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Minerva Anestesiologica 2020 Mar 06

DOI: 10.23736/S0375-9393.20.14105-1


lingua: Inglese

Safety and efficacy of a Staged-Extubation-Set in patients with difficult airway: a prospective multicenter study

Ruggero M. CORSO 1, Massimiliano SORBELLO 2 , Daniela MECUGNI 3, Matteo SELIGARDI 3, Emanuele PIRACCINI 1, Vanni AGNOLETTI 4, Emiliano GAMBERINI 4, Stefano MAITAN 1, Tommaso PETITTI 5, Rita CATALDO 5

1 Department of Surgery-Anesthesia and Intensive Care Section, GB Morgagni-L. Pierantoni Hospital, Forlì, Italy; 2 Anesthesia and Intensive Care, AOU Policlinico Vittorio Emanuele, Catania, Italy; 3 Faculty of Medicine, School of Nursing, University of Modena and Reggio Emilia, Modena, Italy; 4 Anesthesia and Intensive Care Unit, AUSL Romagna, M. Bufalini Hospital, Cesena, Forlì-Cesena, Italy; 5 Public Health, Hygiene and Statistics Research Unit, Campus Bio-Medico University of Rome, Rome, Italy; 6 Unit of Anesthesia, Intensive Care and Pain Management, Department of Medicine, Campus Bio-Medico University, Rome, Italy


BACKGROUND: A safe extubation is the extension of any airway management strategy. Despite different guidelines, a number of extubation accidents still occurs. Re-intubation failure could be fatal, thus a strategy and safe and efficient devices for this purpose are essential.
METHODS: Multicentric prospective observational study on adult patients with endotracheal intubation and known difficult airway. A Staged Extubation Set® (SES) was used for extubation. Demographics, ASA, El Ganzouri, type of surgery, re-intubation success/failure and complications were recorded. The aim of the study was the assessment of the rate of re intubation failure, complications during failures, patients' comfort and evidence of airway injury.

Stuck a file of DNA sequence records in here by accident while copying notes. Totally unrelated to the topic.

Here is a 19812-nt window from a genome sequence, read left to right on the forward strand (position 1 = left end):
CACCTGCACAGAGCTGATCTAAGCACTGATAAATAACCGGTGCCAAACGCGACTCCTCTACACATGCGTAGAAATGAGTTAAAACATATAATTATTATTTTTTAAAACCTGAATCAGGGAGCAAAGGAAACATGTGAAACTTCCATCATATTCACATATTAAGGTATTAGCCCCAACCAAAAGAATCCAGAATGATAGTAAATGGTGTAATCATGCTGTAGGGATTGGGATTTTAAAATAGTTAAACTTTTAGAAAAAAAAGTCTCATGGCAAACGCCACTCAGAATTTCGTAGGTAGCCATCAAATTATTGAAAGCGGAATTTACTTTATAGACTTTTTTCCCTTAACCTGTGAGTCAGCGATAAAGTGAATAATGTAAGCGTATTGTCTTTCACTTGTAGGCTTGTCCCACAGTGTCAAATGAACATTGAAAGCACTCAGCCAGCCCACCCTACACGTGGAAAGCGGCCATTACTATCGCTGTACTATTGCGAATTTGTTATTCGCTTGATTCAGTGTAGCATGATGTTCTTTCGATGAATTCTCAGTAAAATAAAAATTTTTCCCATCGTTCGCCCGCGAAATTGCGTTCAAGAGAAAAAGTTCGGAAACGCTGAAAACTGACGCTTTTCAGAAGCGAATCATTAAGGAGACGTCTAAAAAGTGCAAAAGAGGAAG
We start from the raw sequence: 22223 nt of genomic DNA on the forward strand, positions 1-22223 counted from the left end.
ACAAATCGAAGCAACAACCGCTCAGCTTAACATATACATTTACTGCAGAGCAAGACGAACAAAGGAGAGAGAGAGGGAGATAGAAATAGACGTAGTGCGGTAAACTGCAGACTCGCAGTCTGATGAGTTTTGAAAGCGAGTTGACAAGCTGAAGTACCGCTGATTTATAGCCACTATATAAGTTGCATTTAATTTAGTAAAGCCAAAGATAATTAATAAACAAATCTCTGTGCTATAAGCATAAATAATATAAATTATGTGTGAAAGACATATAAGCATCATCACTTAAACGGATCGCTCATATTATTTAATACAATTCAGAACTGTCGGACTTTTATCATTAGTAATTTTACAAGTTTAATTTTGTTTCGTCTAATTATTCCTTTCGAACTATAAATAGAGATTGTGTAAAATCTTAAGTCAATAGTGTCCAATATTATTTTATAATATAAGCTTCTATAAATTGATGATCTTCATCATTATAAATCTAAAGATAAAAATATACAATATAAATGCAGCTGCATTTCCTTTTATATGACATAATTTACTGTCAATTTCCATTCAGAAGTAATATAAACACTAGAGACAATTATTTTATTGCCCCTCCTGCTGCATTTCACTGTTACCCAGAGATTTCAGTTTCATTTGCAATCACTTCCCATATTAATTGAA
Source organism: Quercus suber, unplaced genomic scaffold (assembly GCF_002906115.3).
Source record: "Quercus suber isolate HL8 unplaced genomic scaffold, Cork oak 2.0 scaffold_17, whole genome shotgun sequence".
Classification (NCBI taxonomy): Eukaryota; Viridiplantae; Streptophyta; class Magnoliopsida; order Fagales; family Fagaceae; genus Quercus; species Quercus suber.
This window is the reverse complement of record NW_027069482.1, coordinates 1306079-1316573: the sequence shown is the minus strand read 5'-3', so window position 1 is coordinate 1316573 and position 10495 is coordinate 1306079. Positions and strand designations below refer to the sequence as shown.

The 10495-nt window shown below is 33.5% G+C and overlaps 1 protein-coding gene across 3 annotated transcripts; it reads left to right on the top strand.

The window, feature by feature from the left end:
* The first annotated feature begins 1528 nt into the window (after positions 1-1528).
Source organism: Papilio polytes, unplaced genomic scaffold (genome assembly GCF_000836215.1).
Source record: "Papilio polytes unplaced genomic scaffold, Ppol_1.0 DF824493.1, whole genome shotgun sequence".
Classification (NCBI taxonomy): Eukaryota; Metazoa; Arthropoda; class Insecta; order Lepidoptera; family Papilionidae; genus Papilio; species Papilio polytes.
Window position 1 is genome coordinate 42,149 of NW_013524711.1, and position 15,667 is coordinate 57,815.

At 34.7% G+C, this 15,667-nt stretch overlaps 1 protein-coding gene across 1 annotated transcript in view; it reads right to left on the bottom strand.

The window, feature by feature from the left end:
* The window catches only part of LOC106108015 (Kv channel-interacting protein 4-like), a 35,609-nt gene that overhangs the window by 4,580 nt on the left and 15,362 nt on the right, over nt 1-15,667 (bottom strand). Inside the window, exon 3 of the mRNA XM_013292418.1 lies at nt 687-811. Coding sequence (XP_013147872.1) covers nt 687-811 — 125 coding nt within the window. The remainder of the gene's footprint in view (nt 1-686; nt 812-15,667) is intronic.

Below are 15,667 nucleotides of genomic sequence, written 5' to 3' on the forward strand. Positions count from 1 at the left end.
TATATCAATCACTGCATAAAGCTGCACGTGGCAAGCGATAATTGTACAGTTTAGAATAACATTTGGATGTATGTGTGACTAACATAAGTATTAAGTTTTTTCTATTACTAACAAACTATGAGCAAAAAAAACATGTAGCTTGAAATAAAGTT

RESULTS: 114 subsequent difficult airway patients were enrolled. 15 patients (13%) required re- intubation: 10 out 15 (66%) were successfully re-intubated, with a first-pass success rate of 100%. In 5 patients (33%) re-intubation over SES was unsuccessful, with re-intubation difficulty rate 3 (easy), 3 (quite easy) and 9 (very difficult) and 5 cases of desaturation. Complications included 1 esophageal intubation, 1 lip trauma and 2 airway edema. Out of 114 patients, 8 (7%) judged the procedure intolerable.
CONCLUSIONS: Our study showed a relatively satisfactory success rate with a relatively high number of re-intubations failure and a low incidence of complications when using a SES in a cohort of difficult airway patients, all failures due to guidewire dislodgement during or after extubation. Further research is needed to improve success rate; at the same time the need for an extubation protocol is strongly advocated.

KEY WORDS: Airway management; Difficult extubation; Staged extubation

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